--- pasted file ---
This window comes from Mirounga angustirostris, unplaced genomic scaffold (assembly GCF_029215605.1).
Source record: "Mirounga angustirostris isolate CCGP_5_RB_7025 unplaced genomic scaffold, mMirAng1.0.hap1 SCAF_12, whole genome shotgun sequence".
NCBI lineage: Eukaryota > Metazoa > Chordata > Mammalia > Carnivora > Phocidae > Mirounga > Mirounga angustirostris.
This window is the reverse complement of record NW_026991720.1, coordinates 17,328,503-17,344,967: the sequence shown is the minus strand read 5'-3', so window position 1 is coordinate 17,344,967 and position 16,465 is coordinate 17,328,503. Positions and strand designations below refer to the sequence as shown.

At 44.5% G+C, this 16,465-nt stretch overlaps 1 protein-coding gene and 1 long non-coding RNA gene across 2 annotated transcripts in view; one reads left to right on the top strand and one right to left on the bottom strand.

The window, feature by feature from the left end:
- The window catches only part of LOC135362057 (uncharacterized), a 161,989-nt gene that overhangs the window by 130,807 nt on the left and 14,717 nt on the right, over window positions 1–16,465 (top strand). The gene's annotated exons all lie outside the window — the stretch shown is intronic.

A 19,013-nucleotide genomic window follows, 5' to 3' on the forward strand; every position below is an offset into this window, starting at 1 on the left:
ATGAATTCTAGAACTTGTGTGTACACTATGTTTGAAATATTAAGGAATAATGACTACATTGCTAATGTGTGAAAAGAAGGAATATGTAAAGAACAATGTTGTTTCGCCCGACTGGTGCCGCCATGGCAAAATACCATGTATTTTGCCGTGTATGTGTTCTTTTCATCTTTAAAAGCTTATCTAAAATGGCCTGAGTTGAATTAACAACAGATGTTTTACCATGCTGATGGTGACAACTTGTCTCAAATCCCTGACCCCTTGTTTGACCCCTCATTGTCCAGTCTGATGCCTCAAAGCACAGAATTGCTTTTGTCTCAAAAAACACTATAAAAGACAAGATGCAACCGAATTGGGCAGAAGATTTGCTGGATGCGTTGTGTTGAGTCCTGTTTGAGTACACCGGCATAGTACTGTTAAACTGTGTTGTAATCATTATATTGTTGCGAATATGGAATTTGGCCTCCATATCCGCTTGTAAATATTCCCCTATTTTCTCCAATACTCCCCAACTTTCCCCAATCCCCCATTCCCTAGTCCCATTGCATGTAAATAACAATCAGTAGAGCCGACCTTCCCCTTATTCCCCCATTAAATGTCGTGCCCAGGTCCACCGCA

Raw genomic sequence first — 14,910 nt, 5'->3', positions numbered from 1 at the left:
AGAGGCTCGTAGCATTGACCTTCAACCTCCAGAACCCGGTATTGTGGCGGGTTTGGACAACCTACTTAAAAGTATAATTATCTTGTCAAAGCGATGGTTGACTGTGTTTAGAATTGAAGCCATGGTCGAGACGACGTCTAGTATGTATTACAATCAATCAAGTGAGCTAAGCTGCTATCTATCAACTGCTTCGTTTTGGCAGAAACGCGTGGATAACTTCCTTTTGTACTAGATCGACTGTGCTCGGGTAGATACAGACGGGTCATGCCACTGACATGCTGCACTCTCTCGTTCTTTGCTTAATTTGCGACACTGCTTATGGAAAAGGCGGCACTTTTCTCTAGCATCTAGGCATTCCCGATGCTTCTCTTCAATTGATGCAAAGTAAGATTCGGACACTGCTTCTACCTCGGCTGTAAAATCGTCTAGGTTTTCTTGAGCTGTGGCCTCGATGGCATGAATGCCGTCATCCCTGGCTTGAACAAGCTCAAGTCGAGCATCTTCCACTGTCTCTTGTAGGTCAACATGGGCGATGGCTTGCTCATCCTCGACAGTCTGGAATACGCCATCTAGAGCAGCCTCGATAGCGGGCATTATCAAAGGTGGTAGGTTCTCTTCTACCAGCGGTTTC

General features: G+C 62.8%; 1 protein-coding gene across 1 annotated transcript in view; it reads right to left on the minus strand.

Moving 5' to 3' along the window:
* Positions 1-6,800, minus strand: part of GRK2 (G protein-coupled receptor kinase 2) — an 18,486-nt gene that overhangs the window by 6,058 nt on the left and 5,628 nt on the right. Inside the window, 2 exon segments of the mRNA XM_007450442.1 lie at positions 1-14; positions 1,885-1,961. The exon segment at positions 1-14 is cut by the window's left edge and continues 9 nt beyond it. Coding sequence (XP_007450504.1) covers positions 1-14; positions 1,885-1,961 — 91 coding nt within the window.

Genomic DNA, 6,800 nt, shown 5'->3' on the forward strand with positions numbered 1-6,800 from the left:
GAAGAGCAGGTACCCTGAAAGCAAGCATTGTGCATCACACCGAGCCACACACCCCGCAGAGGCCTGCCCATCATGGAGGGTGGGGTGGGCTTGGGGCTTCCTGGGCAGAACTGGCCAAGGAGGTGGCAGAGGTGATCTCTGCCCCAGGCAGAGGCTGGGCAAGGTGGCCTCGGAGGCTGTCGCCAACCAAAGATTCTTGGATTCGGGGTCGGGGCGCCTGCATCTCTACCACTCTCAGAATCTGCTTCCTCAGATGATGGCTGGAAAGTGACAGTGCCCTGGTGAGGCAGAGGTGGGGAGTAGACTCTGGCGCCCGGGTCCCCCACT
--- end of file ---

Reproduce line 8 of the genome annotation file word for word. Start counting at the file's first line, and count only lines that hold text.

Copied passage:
A 19,013-nucleotide genomic window follows, 5' to 3' on the forward strand; every position below is an offset into this window, starting at 1 on the left: